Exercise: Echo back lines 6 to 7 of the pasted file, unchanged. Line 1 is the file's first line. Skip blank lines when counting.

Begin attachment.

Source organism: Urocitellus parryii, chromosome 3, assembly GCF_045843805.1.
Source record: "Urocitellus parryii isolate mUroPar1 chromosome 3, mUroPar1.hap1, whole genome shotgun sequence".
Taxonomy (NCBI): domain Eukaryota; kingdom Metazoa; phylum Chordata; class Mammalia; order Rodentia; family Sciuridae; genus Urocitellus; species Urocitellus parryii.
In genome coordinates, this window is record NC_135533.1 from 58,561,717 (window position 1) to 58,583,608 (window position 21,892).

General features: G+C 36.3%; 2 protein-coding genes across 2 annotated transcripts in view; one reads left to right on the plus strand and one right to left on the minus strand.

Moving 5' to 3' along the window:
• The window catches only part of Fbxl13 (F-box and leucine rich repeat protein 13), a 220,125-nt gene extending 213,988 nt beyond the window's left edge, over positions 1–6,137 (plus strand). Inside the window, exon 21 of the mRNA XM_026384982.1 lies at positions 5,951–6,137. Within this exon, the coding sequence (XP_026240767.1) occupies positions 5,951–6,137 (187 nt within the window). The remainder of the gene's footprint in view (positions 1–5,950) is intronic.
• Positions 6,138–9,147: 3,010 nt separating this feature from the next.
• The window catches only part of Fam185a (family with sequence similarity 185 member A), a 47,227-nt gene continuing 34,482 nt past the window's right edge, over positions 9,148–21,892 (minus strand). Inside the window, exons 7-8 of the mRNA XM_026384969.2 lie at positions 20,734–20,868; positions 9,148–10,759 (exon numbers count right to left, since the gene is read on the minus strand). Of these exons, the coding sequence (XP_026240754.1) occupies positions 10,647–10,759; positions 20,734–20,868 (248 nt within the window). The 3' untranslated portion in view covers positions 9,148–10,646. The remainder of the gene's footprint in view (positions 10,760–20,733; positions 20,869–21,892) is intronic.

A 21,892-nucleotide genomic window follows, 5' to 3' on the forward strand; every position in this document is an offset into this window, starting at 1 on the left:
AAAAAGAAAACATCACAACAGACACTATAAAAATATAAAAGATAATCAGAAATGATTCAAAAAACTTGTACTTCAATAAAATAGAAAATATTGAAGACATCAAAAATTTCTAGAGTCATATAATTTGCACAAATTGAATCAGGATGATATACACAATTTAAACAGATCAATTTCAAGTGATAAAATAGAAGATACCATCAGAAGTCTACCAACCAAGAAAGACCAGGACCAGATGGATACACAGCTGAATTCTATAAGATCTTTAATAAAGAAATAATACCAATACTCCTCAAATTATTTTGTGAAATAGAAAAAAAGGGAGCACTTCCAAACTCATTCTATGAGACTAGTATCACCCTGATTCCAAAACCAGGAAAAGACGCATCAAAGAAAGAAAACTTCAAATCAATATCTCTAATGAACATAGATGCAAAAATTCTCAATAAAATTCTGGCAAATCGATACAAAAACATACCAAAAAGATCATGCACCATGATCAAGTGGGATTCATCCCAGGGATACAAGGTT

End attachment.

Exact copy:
Moving 5' to 3' along the window:
• The window catches only part of Fbxl13 (F-box and leucine rich repeat protein 13), a 220,125-nt gene extending 213,988 nt beyond the window's left edge, over positions 1–6,137 (plus strand). Inside the window, exon 21 of the mRNA XM_026384982.1 lies at positions 5,951–6,137. Within this exon, the coding sequence (XP_026240767.1) occupies positions 5,951–6,137 (187 nt within the window). The remainder of the gene's footprint in view (positions 1–5,950) is intronic.